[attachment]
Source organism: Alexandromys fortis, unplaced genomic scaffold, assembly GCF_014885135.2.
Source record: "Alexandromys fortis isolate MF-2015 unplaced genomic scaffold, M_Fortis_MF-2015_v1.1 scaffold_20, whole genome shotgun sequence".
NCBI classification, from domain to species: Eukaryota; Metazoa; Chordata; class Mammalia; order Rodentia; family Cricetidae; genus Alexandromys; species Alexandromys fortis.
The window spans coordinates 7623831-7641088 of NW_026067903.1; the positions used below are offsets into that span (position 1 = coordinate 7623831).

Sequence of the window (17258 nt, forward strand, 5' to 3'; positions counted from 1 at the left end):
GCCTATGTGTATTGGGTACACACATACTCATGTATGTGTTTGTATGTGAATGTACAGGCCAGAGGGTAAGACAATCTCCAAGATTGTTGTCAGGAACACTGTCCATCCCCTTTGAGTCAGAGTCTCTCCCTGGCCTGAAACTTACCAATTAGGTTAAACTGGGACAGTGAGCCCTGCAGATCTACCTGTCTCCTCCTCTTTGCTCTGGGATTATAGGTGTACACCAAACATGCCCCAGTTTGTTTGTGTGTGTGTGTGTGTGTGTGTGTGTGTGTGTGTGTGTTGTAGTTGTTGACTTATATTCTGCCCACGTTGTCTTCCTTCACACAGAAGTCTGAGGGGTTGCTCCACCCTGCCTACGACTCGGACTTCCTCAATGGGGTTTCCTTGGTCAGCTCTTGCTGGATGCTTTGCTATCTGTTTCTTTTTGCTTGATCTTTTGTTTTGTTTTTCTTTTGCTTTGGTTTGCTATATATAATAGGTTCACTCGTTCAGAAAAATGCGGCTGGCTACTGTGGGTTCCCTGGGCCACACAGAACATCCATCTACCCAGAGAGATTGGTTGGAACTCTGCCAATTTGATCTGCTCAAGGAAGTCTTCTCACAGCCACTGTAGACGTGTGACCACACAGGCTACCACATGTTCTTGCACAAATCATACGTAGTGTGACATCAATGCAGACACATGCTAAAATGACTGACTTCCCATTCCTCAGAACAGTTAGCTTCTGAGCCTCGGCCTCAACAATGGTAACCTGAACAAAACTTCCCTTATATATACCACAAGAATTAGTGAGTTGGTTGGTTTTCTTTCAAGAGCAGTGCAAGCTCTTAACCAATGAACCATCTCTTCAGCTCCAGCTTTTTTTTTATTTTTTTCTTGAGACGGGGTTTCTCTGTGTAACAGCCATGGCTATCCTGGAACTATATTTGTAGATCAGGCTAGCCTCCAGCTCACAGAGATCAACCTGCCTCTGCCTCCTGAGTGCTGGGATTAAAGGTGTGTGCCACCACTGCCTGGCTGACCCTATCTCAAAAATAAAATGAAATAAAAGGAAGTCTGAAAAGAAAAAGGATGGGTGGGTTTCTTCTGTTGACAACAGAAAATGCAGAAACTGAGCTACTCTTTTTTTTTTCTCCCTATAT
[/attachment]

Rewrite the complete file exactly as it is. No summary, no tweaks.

Source organism: Alexandromys fortis, unplaced genomic scaffold, assembly GCF_014885135.2.
Source record: "Alexandromys fortis isolate MF-2015 unplaced genomic scaffold, M_Fortis_MF-2015_v1.1 scaffold_20, whole genome shotgun sequence".
NCBI classification, from domain to species: Eukaryota; Metazoa; Chordata; class Mammalia; order Rodentia; family Cricetidae; genus Alexandromys; species Alexandromys fortis.
The window spans coordinates 7623831-7641088 of NW_026067903.1; the positions used below are offsets into that span (position 1 = coordinate 7623831).

Sequence of the window (17258 nt, forward strand, 5' to 3'; positions counted from 1 at the left end):
GCCTATGTGTATTGGGTACACACATACTCATGTATGTGTTTGTATGTGAATGTACAGGCCAGAGGGTAAGACAATCTCCAAGATTGTTGTCAGGAACACTGTCCATCCCCTTTGAGTCAGAGTCTCTCCCTGGCCTGAAACTTACCAATTAGGTTAAACTGGGACAGTGAGCCCTGCAGATCTACCTGTCTCCTCCTCTTTGCTCTGGGATTATAGGTGTACACCAAACATGCCCCAGTTTGTTTGTGTGTGTGTGTGTGTGTGTGTGTGTGTGTGTGTGTGTTGTAGTTGTTGACTTATATTCTGCCCACGTTGTCTTCCTTCACACAGAAGTCTGAGGGGTTGCTCCACCCTGCCTACGACTCGGACTTCCTCAATGGGGTTTCCTTGGTCAGCTCTTGCTGGATGCTTTGCTATCTGTTTCTTTTTGCTTGATCTTTTGTTTTGTTTTTCTTTTGCTTTGGTTTGCTATATATAATAGGTTCACTCGTTCAGAAAAATGCGGCTGGCTACTGTGGGTTCCCTGGGCCACACAGAACATCCATCTACCCAGAGAGATTGGTTGGAACTCTGCCAATTTGATCTGCTCAAGGAAGTCTTCTCACAGCCACTGTAGACGTGTGACCACACAGGCTACCACATGTTCTTGCACAAATCATACGTAGTGTGACATCAATGCAGACACATGCTAAAATGACTGACTTCCCATTCCTCAGAACAGTTAGCTTCTGAGCCTCGGCCTCAACAATGGTAACCTGAACAAAACTTCCCTTATATATACCACAAGAATTAGTGAGTTGGTTGGTTTTCTTTCAAGAGCAGTGCAAGCTCTTAACCAATGAACCATCTCTTCAGCTCCAGCTTTTTTTTTATTTTTTTCTTGAGACGGGGTTTCTCTGTGTAACAGCCATGGCTATCCTGGAACTATATTTGTAGATCAGGCTAGCCTCCAGCTCACAGAGATCAACCTGCCTCTGCCTCCTGAGTGCTGGGATTAAAGGTGTGTGCCACCACTGCCTGGCTGACCCTATCTCAAAAATAAAATGAAATAAAAGGAAGTCTGAAAAGAAAAAGGATGGGTGGGTTTCTTCTGTTGACAACAGAAAATGCAGAAACTGAGCTACTCTTTTTTTTTTCTCCCTATAT